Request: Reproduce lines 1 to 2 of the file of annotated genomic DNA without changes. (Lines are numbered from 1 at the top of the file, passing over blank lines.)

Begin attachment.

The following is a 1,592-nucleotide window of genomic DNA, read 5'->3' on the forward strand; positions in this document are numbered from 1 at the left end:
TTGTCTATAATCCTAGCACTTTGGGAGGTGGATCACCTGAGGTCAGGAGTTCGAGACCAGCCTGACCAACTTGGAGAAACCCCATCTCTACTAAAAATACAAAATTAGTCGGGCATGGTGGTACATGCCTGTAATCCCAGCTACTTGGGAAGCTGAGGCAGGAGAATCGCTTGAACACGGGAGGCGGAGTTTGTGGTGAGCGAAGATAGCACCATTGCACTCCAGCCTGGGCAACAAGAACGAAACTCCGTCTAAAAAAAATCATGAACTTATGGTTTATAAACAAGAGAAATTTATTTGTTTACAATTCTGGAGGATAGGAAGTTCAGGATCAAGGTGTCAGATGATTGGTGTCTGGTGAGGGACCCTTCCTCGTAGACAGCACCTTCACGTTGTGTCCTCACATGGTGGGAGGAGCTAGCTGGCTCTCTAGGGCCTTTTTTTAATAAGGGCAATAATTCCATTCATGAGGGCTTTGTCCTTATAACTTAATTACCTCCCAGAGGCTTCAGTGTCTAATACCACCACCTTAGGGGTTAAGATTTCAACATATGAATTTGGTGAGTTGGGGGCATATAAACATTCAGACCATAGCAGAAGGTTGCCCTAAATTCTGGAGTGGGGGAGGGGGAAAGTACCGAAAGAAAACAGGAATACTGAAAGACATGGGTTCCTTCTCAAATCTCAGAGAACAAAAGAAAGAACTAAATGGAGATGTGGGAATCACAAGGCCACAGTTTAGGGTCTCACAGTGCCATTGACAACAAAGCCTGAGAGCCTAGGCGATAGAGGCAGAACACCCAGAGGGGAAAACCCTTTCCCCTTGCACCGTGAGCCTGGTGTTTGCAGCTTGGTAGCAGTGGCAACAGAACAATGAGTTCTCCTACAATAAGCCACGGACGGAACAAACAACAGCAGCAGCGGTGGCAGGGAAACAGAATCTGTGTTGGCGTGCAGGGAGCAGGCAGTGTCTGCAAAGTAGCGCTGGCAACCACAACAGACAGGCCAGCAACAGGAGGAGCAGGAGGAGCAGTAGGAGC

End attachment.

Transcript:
The following is a 1,592-nucleotide window of genomic DNA, read 5'->3' on the forward strand; positions in this document are numbered from 1 at the left end:
TTGTCTATAATCCTAGCACTTTGGGAGGTGGATCACCTGAGGTCAGGAGTTCGAGACCAGCCTGACCAACTTGGAGAAACCCCATCTCTACTAAAAATACAAAATTAGTCGGGCATGGTGGTACATGCCTGTAATCCCAGCTACTTGGGAAGCTGAGGCAGGAGAATCGCTTGAACACGGGAGGCGGAGTTTGTGGTGAGCGAAGATAGCACCATTGCACTCCAGCCTGGGCAACAAGAACGAAACTCCGTCTAAAAAAAATCATGAACTTATGGTTTATAAACAAGAGAAATTTATTTGTTTACAATTCTGGAGGATAGGAAGTTCAGGATCAAGGTGTCAGATGATTGGTGTCTGGTGAGGGACCCTTCCTCGTAGACAGCACCTTCACGTTGTGTCCTCACATGGTGGGAGGAGCTAGCTGGCTCTCTAGGGCCTTTTTTTAATAAGGGCAATAATTCCATTCATGAGGGCTTTGTCCTTATAACTTAATTACCTCCCAGAGGCTTCAGTGTCTAATACCACCACCTTAGGGGTTAAGATTTCAACATATGAATTTGGTGAGTTGGGGGCATATAAACATTCAGACCATAGCAGAAGGTTGCCCTAAATTCTGGAGTGGGGGAGGGGGAAAGTACCGAAAGAAAACAGGAATACTGAAAGACATGGGTTCCTTCTCAAATCTCAGAGAACAAAAGAAAGAACTAAATGGAGATGTGGGAATCACAAGGCCACAGTTTAGGGTCTCACAGTGCCATTGACAACAAAGCCTGAGAGCCTAGGCGATAGAGGCAGAACACCCAGAGGGGAAAACCCTTTCCCCTTGCACCGTGAGCCTGGTGTTTGCAGCTTGGTAGCAGTGGCAACAGAACAATGAGTTCTCCTACAATAAGCCACGGACGGAACAAACAACAGCAGCAGCGGTGGCAGGGAAACAGAATCTGTGTTGGCGTGCAGGGAGCAGGCAGTGTCTGCAAAGTAGCGCTGGCAACCACAACAGACAGGCCAGCAACAGGAGGAGCAGGAGGAGCAGTAGGAGC